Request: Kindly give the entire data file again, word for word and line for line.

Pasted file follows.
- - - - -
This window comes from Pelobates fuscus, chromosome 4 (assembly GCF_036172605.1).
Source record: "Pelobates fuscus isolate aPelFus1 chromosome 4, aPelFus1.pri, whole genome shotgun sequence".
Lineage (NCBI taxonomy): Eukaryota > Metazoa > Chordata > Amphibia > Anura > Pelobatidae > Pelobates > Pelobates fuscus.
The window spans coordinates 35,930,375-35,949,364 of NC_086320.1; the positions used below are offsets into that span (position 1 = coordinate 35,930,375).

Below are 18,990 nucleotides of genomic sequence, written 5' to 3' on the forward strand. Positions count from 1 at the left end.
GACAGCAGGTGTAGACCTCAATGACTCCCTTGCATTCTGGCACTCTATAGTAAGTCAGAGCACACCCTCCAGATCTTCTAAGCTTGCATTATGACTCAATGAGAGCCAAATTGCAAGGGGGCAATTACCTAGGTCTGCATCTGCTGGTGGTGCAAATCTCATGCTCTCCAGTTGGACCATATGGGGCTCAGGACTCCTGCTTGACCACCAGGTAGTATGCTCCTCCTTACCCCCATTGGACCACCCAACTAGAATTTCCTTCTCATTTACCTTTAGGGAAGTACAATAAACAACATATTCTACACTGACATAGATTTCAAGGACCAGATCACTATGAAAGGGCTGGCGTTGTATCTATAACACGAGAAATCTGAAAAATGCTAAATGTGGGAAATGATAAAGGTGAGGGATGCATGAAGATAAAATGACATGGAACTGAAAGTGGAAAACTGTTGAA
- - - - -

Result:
This window comes from Pelobates fuscus, chromosome 4 (assembly GCF_036172605.1).
Source record: "Pelobates fuscus isolate aPelFus1 chromosome 4, aPelFus1.pri, whole genome shotgun sequence".
Lineage (NCBI taxonomy): Eukaryota > Metazoa > Chordata > Amphibia > Anura > Pelobatidae > Pelobates > Pelobates fuscus.
The window spans coordinates 35,930,375-35,949,364 of NC_086320.1; the positions used below are offsets into that span (position 1 = coordinate 35,930,375).

Below are 18,990 nucleotides of genomic sequence, written 5' to 3' on the forward strand. Positions count from 1 at the left end.
GACAGCAGGTGTAGACCTCAATGACTCCCTTGCATTCTGGCACTCTATAGTAAGTCAGAGCACACCCTCCAGATCTTCTAAGCTTGCATTATGACTCAATGAGAGCCAAATTGCAAGGGGGCAATTACCTAGGTCTGCATCTGCTGGTGGTGCAAATCTCATGCTCTCCAGTTGGACCATATGGGGCTCAGGACTCCTGCTTGACCACCAGGTAGTATGCTCCTCCTTACCCCCATTGGACCACCCAACTAGAATTTCCTTCTCATTTACCTTTAGGGAAGTACAATAAACAACATATTCTACACTGACATAGATTTCAAGGACCAGATCACTATGAAAGGGCTGGCGTTGTATCTATAACACGAGAAATCTGAAAAATGCTAAATGTGGGAAATGATAAAGGTGAGGGATGCATGAAGATAAAATGACATGGAACTGAAAGTGGAAAACTGTTGAA